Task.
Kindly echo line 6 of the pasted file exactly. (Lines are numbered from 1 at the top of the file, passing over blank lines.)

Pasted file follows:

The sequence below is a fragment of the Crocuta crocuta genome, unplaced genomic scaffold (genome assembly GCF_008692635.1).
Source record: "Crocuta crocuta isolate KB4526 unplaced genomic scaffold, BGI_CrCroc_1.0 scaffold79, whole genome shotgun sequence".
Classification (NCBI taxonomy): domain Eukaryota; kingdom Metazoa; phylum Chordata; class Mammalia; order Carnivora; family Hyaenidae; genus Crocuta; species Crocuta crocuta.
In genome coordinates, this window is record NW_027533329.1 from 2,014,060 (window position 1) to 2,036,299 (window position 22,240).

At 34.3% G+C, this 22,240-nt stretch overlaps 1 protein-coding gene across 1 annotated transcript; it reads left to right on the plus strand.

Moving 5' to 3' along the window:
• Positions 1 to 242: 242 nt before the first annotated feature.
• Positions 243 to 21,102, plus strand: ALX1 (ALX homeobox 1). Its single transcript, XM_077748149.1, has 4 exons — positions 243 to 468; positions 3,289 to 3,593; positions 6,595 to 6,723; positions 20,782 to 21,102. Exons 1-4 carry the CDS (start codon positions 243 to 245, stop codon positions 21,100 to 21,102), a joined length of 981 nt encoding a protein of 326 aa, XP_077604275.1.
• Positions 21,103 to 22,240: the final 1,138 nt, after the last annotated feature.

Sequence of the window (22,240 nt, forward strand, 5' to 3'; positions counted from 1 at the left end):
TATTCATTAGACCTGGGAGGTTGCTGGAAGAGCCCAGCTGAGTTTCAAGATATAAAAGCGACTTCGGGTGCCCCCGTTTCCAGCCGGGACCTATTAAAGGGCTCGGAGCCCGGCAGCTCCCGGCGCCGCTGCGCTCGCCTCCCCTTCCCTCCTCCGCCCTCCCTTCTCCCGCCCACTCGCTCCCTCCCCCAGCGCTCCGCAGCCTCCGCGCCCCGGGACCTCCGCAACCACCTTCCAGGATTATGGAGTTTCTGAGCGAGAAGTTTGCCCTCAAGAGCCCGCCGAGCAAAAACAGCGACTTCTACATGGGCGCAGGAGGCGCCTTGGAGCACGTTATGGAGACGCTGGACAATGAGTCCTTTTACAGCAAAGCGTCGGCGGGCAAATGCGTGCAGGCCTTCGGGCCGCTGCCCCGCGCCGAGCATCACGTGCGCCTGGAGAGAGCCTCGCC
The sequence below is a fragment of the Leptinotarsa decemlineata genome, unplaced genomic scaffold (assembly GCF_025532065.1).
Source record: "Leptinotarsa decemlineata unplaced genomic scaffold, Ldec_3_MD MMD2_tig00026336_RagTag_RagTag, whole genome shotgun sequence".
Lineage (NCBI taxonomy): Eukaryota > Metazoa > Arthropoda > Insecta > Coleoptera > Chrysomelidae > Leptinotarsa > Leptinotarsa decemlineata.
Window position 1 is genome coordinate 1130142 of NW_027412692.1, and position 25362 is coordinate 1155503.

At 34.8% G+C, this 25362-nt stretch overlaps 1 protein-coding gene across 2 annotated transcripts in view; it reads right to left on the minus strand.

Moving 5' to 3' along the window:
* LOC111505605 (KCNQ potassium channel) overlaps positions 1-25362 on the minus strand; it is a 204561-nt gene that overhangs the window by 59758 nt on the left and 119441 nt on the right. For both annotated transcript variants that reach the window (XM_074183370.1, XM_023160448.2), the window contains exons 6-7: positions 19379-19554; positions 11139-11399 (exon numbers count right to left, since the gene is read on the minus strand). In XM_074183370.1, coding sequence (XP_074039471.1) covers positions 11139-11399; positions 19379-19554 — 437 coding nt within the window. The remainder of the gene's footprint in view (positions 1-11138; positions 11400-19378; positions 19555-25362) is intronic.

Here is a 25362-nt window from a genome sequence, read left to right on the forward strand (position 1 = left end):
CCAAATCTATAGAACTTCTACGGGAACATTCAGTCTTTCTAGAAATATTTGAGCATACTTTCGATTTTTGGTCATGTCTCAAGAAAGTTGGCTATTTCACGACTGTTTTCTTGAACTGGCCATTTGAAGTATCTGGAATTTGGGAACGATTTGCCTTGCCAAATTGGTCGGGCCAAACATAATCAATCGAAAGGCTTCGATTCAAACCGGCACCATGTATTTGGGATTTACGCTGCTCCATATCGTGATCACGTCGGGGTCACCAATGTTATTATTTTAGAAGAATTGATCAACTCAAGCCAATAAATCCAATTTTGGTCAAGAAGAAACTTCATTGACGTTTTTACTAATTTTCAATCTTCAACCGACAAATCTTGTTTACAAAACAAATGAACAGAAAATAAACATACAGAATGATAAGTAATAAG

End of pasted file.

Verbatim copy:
Moving 5' to 3' along the window: